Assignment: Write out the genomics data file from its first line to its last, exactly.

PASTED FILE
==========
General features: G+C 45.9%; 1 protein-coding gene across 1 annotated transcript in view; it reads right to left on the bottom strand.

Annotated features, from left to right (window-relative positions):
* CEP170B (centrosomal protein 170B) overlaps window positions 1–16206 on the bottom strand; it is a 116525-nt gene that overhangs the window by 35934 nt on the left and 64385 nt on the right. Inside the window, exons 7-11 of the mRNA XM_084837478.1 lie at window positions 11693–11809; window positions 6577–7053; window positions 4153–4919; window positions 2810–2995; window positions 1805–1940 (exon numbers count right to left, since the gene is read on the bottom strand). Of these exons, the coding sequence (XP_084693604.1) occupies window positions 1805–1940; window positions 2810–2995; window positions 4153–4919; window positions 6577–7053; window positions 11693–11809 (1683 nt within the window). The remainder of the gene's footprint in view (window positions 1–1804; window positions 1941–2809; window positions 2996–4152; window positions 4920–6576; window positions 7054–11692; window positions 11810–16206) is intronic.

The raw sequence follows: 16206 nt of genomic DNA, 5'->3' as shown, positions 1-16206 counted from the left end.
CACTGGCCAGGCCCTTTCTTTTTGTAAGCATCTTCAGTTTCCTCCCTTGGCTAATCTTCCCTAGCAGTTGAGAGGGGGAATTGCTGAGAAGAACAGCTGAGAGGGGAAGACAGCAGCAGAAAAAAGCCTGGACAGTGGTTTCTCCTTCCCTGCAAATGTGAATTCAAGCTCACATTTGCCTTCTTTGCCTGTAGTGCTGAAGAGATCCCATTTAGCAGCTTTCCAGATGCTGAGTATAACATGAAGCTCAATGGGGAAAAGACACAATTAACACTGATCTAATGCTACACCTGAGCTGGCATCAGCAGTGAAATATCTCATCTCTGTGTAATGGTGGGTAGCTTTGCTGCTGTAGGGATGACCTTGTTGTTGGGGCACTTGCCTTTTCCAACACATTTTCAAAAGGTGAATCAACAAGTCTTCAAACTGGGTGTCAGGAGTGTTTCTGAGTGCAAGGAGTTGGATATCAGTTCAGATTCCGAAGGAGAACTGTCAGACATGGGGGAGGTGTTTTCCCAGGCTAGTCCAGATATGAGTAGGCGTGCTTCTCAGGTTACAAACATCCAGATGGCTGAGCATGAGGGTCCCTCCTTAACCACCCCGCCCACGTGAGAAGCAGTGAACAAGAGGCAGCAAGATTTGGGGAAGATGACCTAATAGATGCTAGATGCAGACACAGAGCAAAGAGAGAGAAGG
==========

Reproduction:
General features: G+C 45.9%; 1 protein-coding gene across 1 annotated transcript in view; it reads right to left on the bottom strand.

Annotated features, from left to right (window-relative positions):
* CEP170B (centrosomal protein 170B) overlaps window positions 1–16206 on the bottom strand; it is a 116525-nt gene that overhangs the window by 35934 nt on the left and 64385 nt on the right. Inside the window, exons 7-11 of the mRNA XM_084837478.1 lie at window positions 11693–11809; window positions 6577–7053; window positions 4153–4919; window positions 2810–2995; window positions 1805–1940 (exon numbers count right to left, since the gene is read on the bottom strand). Of these exons, the coding sequence (XP_084693604.1) occupies window positions 1805–1940; window positions 2810–2995; window positions 4153–4919; window positions 6577–7053; window positions 11693–11809 (1683 nt within the window). The remainder of the gene's footprint in view (window positions 1–1804; window positions 1941–2809; window positions 2996–4152; window positions 4920–6576; window positions 7054–11692; window positions 11810–16206) is intronic.

The raw sequence follows: 16206 nt of genomic DNA, 5'->3' as shown, positions 1-16206 counted from the left end.
CACTGGCCAGGCCCTTTCTTTTTGTAAGCATCTTCAGTTTCCTCCCTTGGCTAATCTTCCCTAGCAGTTGAGAGGGGGAATTGCTGAGAAGAACAGCTGAGAGGGGAAGACAGCAGCAGAAAAAAGCCTGGACAGTGGTTTCTCCTTCCCTGCAAATGTGAATTCAAGCTCACATTTGCCTTCTTTGCCTGTAGTGCTGAAGAGATCCCATTTAGCAGCTTTCCAGATGCTGAGTATAACATGAAGCTCAATGGGGAAAAGACACAATTAACACTGATCTAATGCTACACCTGAGCTGGCATCAGCAGTGAAATATCTCATCTCTGTGTAATGGTGGGTAGCTTTGCTGCTGTAGGGATGACCTTGTTGTTGGGGCACTTGCCTTTTCCAACACATTTTCAAAAGGTGAATCAACAAGTCTTCAAACTGGGTGTCAGGAGTGTTTCTGAGTGCAAGGAGTTGGATATCAGTTCAGATTCCGAAGGAGAACTGTCAGACATGGGGGAGGTGTTTTCCCAGGCTAGTCCAGATATGAGTAGGCGTGCTTCTCAGGTTACAAACATCCAGATGGCTGAGCATGAGGGTCCCTCCTTAACCACCCCGCCCACGTGAGAAGCAGTGAACAAGAGGCAGCAAGATTTGGGGAAGATGACCTAATAGATGCTAGATGCAGACACAGAGCAAAGAGAGAGAAGG